|Scientific name||Varanus tristis|
|Length||20 to 24 inches (50 to 80 centimeters)|
|Hatchling weight||0.2 ounces (4.5 grams)|
|Hatchling length||2.8 inches (7 centimeters)|
|Number of eggs||5 to 17 eggs|
|Age of maturity||2 years|
|Incubation||85 to 140 days|
Black-headed monitors are always looking out for threats and easily frightened. They burrow into the ground, climb into tight rock crevices, or climb trees if they sense danger. Their sharp claws allow them to climb rocks and trees quickly. Their dark bodies help them hide in tree or between rocks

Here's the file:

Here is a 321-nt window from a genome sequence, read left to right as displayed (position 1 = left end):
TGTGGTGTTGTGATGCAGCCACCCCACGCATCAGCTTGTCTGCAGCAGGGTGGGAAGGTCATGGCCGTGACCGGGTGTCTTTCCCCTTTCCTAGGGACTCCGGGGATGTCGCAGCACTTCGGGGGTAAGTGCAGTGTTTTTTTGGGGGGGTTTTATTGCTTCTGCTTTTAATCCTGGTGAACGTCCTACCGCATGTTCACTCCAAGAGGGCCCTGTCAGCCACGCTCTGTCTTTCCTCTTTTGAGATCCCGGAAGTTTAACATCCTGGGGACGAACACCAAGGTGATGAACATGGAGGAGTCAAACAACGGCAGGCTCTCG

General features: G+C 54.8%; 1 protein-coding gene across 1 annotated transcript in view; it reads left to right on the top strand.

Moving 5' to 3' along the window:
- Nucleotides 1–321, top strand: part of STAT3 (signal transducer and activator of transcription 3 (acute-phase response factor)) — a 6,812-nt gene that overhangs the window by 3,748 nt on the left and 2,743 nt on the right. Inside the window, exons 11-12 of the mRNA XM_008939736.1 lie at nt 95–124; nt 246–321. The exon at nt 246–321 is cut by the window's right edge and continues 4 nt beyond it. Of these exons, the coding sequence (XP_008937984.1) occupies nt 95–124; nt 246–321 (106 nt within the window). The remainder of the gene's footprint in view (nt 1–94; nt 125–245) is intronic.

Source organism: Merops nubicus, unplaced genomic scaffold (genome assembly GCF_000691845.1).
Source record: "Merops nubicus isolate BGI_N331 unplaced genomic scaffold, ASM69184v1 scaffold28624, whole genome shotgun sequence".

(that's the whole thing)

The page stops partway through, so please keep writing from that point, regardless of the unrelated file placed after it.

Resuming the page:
The black-headed monitor preys mostly on insects, but they’re not picky! In Australia, they will eat nearly anything they find, like bird and lizard eggs, small mammals, and small lizards.
Lizards love hot weather and sunshine. The dark head and tail of black-headed monitor help them absorb sunlight and warm up their bodies quickly. They thrive in temperatures between 77 degrees and 113 degrees Fahrenheit!
Keep the eggs safe
In October, females will lay multiple sets of eggs and bury them in 8-inch-deep (20 centimeter) holes. The female will defend her nests, dig up her eggs, and rebury them until the eggs hatch in February. Baby monitors (hatchlings) sometimes sit for a day or more in their shells before they dig toward the surface.
The conservation status of black-headed monitors is least concern.
No effort is too small!